Let’s imagine the ceramic businessman going to work. Getting up out of his ceramic bed, sand under the pillow, broken shards of his own feet at the bottom of the bed.
Let’s imagine him brushing his tiny, brittle, sandpaper teeth. Taking a shower and realising a towel is not as effective as he would like.
Let’s imagine, as he walks to work, the cracks in the pavement giant crevasses; puddles like lakes; the litter in the gutter vast swathes of insurmountable rubbish — an impossible challenge for our little hero to overcome.
Let us pause, and wonder at how easily he might avoid the ticket inspectors, and creep silently between the feet of the giants on the underground.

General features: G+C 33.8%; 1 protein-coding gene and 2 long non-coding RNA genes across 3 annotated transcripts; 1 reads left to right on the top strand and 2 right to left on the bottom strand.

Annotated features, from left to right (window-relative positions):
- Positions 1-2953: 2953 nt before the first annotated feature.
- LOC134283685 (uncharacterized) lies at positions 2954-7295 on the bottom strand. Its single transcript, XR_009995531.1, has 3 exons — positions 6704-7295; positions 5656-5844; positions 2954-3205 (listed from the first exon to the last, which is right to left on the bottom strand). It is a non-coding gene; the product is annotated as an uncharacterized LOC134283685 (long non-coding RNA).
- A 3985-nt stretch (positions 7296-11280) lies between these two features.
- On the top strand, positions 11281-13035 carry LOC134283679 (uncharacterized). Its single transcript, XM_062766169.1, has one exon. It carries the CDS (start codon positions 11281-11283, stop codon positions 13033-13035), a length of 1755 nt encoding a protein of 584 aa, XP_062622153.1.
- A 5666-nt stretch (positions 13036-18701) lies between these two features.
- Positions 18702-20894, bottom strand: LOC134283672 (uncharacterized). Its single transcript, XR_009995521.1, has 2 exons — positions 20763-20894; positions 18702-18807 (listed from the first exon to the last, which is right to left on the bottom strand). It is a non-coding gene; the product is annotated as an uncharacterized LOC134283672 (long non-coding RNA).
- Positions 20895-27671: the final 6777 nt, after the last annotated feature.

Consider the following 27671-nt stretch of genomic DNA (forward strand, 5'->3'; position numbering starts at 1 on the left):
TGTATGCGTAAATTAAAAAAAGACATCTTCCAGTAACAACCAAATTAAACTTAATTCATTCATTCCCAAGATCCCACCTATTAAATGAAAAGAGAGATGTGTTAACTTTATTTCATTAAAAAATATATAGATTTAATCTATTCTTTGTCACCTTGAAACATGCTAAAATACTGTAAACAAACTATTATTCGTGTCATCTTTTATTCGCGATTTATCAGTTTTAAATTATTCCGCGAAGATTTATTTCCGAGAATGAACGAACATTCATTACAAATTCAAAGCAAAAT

Careful, ceramic businessman, not to be trampled! You are fragile: A tiny, insignificant, unseen, unremembered agent in the world of the organic.
And even if he reaches his desk, will he have the strength to lift the pen or the coffee cup, or summon the will not to crumble?
Poor, poor little ceramic businessman: Go home, go back to bed, back to the sand between your sandy toes.
Sleep, sleep, tiny ceramic businessman. Sleep.